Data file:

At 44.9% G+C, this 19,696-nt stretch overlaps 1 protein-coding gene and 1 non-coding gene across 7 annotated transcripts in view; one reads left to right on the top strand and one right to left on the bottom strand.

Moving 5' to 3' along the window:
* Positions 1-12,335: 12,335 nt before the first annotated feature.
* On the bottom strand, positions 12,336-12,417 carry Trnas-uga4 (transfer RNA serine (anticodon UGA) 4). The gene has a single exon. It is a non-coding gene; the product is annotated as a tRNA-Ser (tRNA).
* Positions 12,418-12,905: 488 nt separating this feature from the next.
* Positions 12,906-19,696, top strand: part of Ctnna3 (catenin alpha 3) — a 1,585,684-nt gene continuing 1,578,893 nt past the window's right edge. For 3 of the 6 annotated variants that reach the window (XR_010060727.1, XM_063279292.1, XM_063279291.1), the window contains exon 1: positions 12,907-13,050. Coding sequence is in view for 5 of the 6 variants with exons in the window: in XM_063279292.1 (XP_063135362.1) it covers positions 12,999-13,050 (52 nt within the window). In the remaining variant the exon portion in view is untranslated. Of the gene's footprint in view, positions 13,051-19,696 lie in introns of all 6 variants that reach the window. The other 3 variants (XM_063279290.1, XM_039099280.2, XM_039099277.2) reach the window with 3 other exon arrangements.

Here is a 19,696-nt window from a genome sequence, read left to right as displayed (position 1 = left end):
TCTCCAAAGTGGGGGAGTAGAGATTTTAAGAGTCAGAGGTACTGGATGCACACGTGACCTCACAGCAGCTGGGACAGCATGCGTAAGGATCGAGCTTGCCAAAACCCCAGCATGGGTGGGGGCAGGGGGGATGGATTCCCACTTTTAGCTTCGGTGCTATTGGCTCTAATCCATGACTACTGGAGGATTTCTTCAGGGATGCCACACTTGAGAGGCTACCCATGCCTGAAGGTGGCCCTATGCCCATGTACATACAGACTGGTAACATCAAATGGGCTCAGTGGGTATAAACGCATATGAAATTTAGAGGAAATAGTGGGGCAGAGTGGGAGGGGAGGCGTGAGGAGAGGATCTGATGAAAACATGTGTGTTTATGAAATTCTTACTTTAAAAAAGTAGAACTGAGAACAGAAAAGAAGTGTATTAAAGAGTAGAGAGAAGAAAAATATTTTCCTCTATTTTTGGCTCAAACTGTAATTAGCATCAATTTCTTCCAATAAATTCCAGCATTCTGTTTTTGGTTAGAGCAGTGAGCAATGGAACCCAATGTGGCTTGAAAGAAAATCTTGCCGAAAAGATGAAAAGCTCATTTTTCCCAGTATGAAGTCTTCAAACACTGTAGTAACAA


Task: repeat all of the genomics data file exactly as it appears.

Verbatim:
At 44.9% G+C, this 19,696-nt stretch overlaps 1 protein-coding gene and 1 non-coding gene across 7 annotated transcripts in view; one reads left to right on the top strand and one right to left on the bottom strand.

Moving 5' to 3' along the window:
* Positions 1-12,335: 12,335 nt before the first annotated feature.
* On the bottom strand, positions 12,336-12,417 carry Trnas-uga4 (transfer RNA serine (anticodon UGA) 4). The gene has a single exon. It is a non-coding gene; the product is annotated as a tRNA-Ser (tRNA).
* Positions 12,418-12,905: 488 nt separating this feature from the next.
* Positions 12,906-19,696, top strand: part of Ctnna3 (catenin alpha 3) — a 1,585,684-nt gene continuing 1,578,893 nt past the window's right edge. For 3 of the 6 annotated variants that reach the window (XR_010060727.1, XM_063279292.1, XM_063279291.1), the window contains exon 1: positions 12,907-13,050. Coding sequence is in view for 5 of the 6 variants with exons in the window: in XM_063279292.1 (XP_063135362.1) it covers positions 12,999-13,050 (52 nt within the window). In the remaining variant the exon portion in view is untranslated. Of the gene's footprint in view, positions 13,051-19,696 lie in introns of all 6 variants that reach the window. The other 3 variants (XM_063279290.1, XM_039099280.2, XM_039099277.2) reach the window with 3 other exon arrangements.

Here is a 19,696-nt window from a genome sequence, read left to right as displayed (position 1 = left end):
TCTCCAAAGTGGGGGAGTAGAGATTTTAAGAGTCAGAGGTACTGGATGCACACGTGACCTCACAGCAGCTGGGACAGCATGCGTAAGGATCGAGCTTGCCAAAACCCCAGCATGGGTGGGGGCAGGGGGGATGGATTCCCACTTTTAGCTTCGGTGCTATTGGCTCTAATCCATGACTACTGGAGGATTTCTTCAGGGATGCCACACTTGAGAGGCTACCCATGCCTGAAGGTGGCCCTATGCCCATGTACATACAGACTGGTAACATCAAATGGGCTCAGTGGGTATAAACGCATATGAAATTTAGAGGAAATAGTGGGGCAGAGTGGGAGGGGAGGCGTGAGGAGAGGATCTGATGAAAACATGTGTGTTTATGAAATTCTTACTTTAAAAAAGTAGAACTGAGAACAGAAAAGAAGTGTATTAAAGAGTAGAGAGAAGAAAAATATTTTCCTCTATTTTTGGCTCAAACTGTAATTAGCATCAATTTCTTCCAATAAATTCCAGCATTCTGTTTTTGGTTAGAGCAGTGAGCAATGGAACCCAATGTGGCTTGAAAGAAAATCTTGCCGAAAAGATGAAAAGCTCATTTTTCCCAGTATGAAGTCTTCAAACACTGTAGTAACAA